|Hall Braille Writer. Picture by Patti Smith.|
The Exhibit & My Interest in Helen Keller
Called Child in a Strange Country: Helen Keller and the History of Education for People Who Are Blind or Visually Impaired, the exhibit is up through Wednesday, June 25th (coincidentally, the next school board meeting), in both the lobby and on the third floor of the library. So yes--that means you can see the exhibit before you go into the school board meeting! Convenient, huh?
Most people don't know that I have had a special interest in Helen Keller ever since Skyline High School did The Miracle Worker as its very first play, when everybody in the school was a ninth grader. My daughter played the role of Annie Sullivan, and as a result, I learned a lot about Helen Keller.
Guest Blogger Reviews the Exhibit--With Pictures, Too!
"Wait," I thought--"I know somebody who teaches children with visual impairments, and she's a blogger. I wonder if she would review this for me? And she did, and she took pictures, too!
About the guest blogger: Patti Smith is a special education teacher of the visually impaired and learning disabled. She lives in Ann Arbor with her fiance and their two cats. She also blogs at teacherpatti.com.
Thank you, Patti! And I hope the rest of you enjoy the review and pictures, and then are motivated to go see the exhibit.
One of the things that I do in my job as a special education teacher is to try to show people what it is like to have a disability. Of course, a ten-minute demonstration in no way compares to a lifelong condition, but it’s often an eye-opening experience for the participant.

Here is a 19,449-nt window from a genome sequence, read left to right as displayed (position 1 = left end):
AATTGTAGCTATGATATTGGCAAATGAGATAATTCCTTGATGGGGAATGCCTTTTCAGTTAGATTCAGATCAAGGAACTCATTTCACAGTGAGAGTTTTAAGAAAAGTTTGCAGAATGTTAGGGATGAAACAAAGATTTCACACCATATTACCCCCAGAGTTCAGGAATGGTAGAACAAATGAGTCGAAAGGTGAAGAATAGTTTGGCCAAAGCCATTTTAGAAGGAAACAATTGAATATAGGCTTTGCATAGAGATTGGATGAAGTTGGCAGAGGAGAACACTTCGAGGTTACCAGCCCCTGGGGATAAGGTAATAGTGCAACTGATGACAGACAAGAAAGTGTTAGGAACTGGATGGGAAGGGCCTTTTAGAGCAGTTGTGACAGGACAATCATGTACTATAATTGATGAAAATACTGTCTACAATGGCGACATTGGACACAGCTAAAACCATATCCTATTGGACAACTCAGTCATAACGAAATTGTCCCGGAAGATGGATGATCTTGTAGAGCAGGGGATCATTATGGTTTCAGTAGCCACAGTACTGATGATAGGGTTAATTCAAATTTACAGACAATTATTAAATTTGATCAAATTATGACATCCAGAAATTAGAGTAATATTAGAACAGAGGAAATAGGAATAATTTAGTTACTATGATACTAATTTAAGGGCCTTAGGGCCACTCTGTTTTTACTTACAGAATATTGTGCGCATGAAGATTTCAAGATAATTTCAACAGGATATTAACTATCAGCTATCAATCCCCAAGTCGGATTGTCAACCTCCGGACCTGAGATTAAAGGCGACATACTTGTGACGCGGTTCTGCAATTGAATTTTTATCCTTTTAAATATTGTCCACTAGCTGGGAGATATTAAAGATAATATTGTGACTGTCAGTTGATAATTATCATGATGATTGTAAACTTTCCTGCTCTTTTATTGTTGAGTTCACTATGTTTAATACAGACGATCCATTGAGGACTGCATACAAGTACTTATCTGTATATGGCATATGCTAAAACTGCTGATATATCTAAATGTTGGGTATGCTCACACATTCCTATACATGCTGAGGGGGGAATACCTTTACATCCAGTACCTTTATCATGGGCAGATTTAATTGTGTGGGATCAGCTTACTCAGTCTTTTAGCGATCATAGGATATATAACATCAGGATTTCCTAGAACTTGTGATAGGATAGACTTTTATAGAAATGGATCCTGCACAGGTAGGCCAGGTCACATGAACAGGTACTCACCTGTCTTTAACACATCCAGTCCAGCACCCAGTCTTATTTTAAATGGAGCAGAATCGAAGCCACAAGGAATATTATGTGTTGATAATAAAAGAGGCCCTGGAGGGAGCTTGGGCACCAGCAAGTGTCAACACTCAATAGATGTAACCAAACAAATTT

|Moon Type. Picture by Patti Smith.|
Currently, the Ann Arbor District Library has an exhibit on Ms. Keller. On loan from the American Printing House for the Blind, the exhibit features a brief history on Helen’s life as well as a larger display of the educational tools that are used to teach students who are blind and visually impaired.
|A Braille slate writer. Picture by Patti Smith.|
|A tactile modern puzzle map of the U.S. from 2001.|
Picture by Patti Smith.
Seeing this exhibit reminded me of how far we have comes in terms of special education. In Helen’s day, most students with disabilities were not educated. Today, we have students who are deaf-blind sitting in classrooms alongside their peers and learning the appropriate curriculum. It’s cliché to say “you’ve come a long way, baby," but if the shoe fits….
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